Best Season to Sell a Home

Knowing what the best season is to buy or sell a home is just the tip of the iceberg. Believe it or not, there are also best days to list a home or make an offer. Sometimes the best days to buy and sell coincide, but not always. That becomes important when you go from listing your home to shopping for a new one. It can also make a difference in how you or your broker or agent manages your sale or purchase.

 

Spring is the Busy Season

 

Hands down, spring is the busiest season to buy or sell a home. The weather is starting to warm up, but it is not so hot that people don’t want to get out and about. If anything, they are dying to get out of the house. However, this is also the season when your yard looks the worst because the snow just melted and revealed what was left after a long winter. Be sure to spruce things up a bit before you list your home.

 

January Starts Things Off

 

January doesn’t just start the new year, but is probably the best month to start making offers on homes. Most people are waiting for spring to arrive so they can get out and about in comfort. For a home buyer, this means that there is far less competition than there is going to be in a couple of months. For the home seller, it may bring some much needed relief after an expensive winter.

 

Tuesday and Thursday

 

Tuesday and Thursday have a special significance in the real estate world. The first Tuesday of the month is the day that many mortgage payments are due. That means it is a perfect day to make an offer on a house. The owner just made a payment that they really don’t care to make anymore, so they will be more inclined to accept and offer.

 

Thursday is the day to list a house. During the week, people are busy working and they may not have much time to patiently explore what’s for sale. Thursday posting will be listed as new listing over the weekend, so they are sure to get plenty of views.

 

What’s the Difference between a Real Estate Agent and a Real Estate Broker?

What’s the Difference between a Real Estate Agent and a Real Estate Broker?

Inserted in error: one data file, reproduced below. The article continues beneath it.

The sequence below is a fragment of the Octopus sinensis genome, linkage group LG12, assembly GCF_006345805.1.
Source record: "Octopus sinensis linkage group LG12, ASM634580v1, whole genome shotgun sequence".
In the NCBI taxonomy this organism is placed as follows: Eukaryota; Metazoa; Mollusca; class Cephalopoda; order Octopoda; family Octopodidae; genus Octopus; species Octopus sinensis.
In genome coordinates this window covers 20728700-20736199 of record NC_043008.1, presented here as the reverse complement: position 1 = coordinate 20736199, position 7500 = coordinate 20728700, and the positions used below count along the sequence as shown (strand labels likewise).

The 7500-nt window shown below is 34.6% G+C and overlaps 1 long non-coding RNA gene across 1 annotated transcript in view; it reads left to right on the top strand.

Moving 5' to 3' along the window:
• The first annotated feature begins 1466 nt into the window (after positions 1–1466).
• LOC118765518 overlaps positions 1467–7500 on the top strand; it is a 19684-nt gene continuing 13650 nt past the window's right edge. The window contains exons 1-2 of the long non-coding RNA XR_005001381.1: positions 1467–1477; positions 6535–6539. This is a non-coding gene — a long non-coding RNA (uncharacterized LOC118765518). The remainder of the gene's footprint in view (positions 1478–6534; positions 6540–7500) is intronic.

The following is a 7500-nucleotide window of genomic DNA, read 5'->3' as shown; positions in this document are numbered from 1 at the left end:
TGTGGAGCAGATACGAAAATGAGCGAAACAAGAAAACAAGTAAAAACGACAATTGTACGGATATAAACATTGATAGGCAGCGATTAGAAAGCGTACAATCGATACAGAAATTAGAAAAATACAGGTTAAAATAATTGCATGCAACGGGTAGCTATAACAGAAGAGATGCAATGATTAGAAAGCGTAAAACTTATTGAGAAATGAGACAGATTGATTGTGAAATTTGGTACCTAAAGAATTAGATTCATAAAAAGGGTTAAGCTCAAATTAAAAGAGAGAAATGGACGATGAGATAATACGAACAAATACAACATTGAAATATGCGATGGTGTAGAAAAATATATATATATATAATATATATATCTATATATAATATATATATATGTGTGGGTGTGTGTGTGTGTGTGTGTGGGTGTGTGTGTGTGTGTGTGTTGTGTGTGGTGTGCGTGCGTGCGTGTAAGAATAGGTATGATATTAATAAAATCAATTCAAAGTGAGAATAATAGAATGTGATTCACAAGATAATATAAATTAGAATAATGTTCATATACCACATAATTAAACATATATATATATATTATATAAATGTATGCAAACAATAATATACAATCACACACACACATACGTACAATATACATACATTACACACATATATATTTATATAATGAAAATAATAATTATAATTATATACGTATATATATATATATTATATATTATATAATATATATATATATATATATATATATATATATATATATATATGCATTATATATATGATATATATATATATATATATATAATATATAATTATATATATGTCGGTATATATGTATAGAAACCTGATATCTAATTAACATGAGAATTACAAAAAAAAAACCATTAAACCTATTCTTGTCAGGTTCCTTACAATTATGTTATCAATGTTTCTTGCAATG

You’ve probably heard both terms before – real estate agent and real estate broker. Some people use them interchangeably, as if they mean the same thing. There is, however, more than meets the eye in the real estate world and you might be surprised to find that real estate agents and brokers aren’t the same.

Real Estate Professionals

There are actually several different terms that can be used to identify those working in real estate. The most common are real estate agent, REALTOR ®, real estate broker, real estate salesperson, and real estate associate broker.

A real estate agent is someone who has fulfilled the educational requirements set forth by his state in order to become a licensed to work in the business. The educational requirements vary from state to state but most require a minimum number of course hours as well as state-mandated examination.  A real estate agent may also be referred to as a real estate salesperson. A real estate agent who has become a professional member of the National Association of REALTORS ® may also call himself a REALTOR ®. Anyone who gives real estate advice must have a real estate license.

A real estate broker always starts out as a real estate agent but then takes additional classes and exams to earn a broker’s license. Each state has additional educational requirements for brokers.

So what’s the difference?

A real estate agent is allowed to give real estate advice and act as a salesperson, but he can’t work alone. He has to be employed by a broker or brokerage, who is then responsible for the agent’s actions and ethical values in sales. Some real estate agents pay a flat rate to the broker while others end up paying a percentage of their commissions or sales to the broker.

A real estate broker can work on his own or may start his own brokerage firm and begin working with other real estate agents.

More Confusing Terms

You’ll probably hear a few more terms while you look for an agent or broker:

  • A real estate associate broker is a broker who chooses to work as an agent for another broker.

  • Both an agent and a broker can use the REALTOR ® symbol, as it merely represents membership in the aforementioned organization.

  • A listing agent represents the seller while a buyer’s agent represents the buyer. Most agents can play both roles (not in the same transaction), but some agents prefer to choose one or the other as their career focus. These roles can be played by agents or brokers.

Confused? Don’t worry – a lot of people are. Make sure you talk to your real estate agent or broker about his role in your selling or buying process and question anything you’re not comfortable or clear about. It’s your right to understand the relationship and transparency is key to a successful sale (or purchase)!